The oldest coins in history found in China

The oldest coins in history found in China
The oldest coins in history found in China

In China, archaeologists have discovered a foundry that dates back to the period between 640 and 550 BC. The site produced tools, jewelry and standardized coins, making it the oldest known mint in archaeological records.

It seems that nothing is more convenient to find a round and light coin! However, money didn't always look so graceful.

The found artifacts can hardly be called "coins". They look more like paddles with handles, but these objects served exactly this purpose thousands of years ago. The study's authors note that the discovery of such an ancient foundry that produced coins sheds light on the very origin of standardized money.

“Minting coins has significantly changed economic and social institutions, both materially and ideologically,” the researchers write. "Coins have provided human societies with new ways to value wealth, prestige and power."

Today, the earliest coins are artifacts from China, Western Asia and India. The ancient mints associated with these sites date from roughly the same time period as the new find, but none have been radiocarbon dated. The newly discovered foundry in the rural town of Guangzhuang has gone through all modern dating methods, making it "the world's oldest reliably dated coinage site."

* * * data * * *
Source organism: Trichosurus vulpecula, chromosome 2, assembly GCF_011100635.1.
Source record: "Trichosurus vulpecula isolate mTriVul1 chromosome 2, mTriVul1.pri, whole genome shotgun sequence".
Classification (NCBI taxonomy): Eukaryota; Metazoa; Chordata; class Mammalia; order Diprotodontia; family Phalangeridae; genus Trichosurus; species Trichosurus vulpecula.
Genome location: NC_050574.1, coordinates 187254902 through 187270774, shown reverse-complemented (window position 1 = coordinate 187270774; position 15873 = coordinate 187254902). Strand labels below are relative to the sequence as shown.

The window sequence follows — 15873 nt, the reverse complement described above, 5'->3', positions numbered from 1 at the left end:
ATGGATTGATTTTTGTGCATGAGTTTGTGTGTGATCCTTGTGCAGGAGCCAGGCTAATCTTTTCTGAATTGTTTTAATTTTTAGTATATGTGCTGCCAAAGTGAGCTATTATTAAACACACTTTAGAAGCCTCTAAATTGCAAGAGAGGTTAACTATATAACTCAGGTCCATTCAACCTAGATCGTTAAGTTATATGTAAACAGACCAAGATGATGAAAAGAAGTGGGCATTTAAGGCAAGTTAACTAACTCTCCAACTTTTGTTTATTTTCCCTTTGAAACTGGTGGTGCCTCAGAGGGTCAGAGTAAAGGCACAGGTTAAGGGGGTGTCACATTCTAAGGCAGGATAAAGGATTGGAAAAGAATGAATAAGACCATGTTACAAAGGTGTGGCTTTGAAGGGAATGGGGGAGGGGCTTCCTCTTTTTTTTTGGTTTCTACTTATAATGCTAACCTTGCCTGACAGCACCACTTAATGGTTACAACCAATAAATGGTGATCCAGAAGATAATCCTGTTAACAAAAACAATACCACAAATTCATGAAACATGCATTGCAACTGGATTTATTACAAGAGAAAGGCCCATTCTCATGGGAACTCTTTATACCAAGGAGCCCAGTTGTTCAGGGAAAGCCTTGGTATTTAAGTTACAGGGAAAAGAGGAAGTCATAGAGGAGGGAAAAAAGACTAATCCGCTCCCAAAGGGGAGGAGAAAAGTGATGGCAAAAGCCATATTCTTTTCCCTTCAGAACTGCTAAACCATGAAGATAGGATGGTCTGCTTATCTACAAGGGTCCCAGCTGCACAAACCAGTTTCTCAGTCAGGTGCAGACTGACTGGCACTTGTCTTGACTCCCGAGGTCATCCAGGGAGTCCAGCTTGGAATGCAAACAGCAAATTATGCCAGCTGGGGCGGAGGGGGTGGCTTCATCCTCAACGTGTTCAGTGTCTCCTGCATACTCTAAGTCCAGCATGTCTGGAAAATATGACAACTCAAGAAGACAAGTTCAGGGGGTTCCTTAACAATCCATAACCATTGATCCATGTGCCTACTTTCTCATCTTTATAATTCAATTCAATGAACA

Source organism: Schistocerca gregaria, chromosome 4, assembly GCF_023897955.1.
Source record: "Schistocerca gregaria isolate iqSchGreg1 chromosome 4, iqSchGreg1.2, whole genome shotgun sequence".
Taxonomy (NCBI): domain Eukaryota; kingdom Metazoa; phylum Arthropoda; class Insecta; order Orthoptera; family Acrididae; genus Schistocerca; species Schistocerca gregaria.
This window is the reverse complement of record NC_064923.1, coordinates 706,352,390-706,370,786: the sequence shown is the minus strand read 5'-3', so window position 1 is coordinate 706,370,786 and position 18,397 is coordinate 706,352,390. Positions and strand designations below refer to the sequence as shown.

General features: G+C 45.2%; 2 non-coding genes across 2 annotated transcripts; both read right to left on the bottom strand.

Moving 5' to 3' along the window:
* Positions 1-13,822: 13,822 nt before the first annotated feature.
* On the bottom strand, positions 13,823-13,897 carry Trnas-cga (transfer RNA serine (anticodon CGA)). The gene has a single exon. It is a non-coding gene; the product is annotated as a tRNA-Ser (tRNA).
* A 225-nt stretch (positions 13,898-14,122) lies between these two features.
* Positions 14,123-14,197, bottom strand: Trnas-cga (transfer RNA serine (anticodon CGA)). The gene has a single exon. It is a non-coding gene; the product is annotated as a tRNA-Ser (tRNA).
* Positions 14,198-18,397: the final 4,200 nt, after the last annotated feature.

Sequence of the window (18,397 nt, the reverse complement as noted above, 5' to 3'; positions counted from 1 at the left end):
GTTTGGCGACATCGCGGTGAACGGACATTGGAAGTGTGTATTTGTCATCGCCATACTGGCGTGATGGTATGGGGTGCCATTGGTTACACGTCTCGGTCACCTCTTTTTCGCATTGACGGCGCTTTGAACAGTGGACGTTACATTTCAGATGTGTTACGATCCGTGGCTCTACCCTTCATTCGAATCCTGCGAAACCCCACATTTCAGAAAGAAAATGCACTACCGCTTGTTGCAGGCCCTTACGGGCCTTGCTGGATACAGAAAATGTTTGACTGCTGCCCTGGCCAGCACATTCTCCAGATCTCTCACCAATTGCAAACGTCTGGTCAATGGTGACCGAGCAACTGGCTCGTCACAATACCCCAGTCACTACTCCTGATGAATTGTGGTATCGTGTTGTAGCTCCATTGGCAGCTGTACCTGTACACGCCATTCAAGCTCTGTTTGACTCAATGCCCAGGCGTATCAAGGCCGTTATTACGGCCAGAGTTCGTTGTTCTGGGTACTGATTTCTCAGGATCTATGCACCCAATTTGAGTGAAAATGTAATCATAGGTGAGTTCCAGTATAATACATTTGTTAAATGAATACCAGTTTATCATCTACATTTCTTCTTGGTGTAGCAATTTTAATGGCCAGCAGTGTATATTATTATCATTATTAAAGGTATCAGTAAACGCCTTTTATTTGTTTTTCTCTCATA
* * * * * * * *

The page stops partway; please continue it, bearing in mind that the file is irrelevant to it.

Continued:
Historical records indicate that Guangzhuang was a city and an important administrative center for Zheng State, a regional power that existed before the rise of Imperial China. It is known that the inhabitants of the city used coins that looked like shovels.

"The coinage methods used in Guangzhuang are characterized by batch production and a high degree of standardization and quality control, which indicates that the production of coins was not a small-scale experiment, but rather a well-planned and organized process," the study said.

It is important to note that the two shovel coins that were found in the foundry were made primarily of copper with added tin and lead. They were originally 14 centimeters high and 6 centimeters wide.

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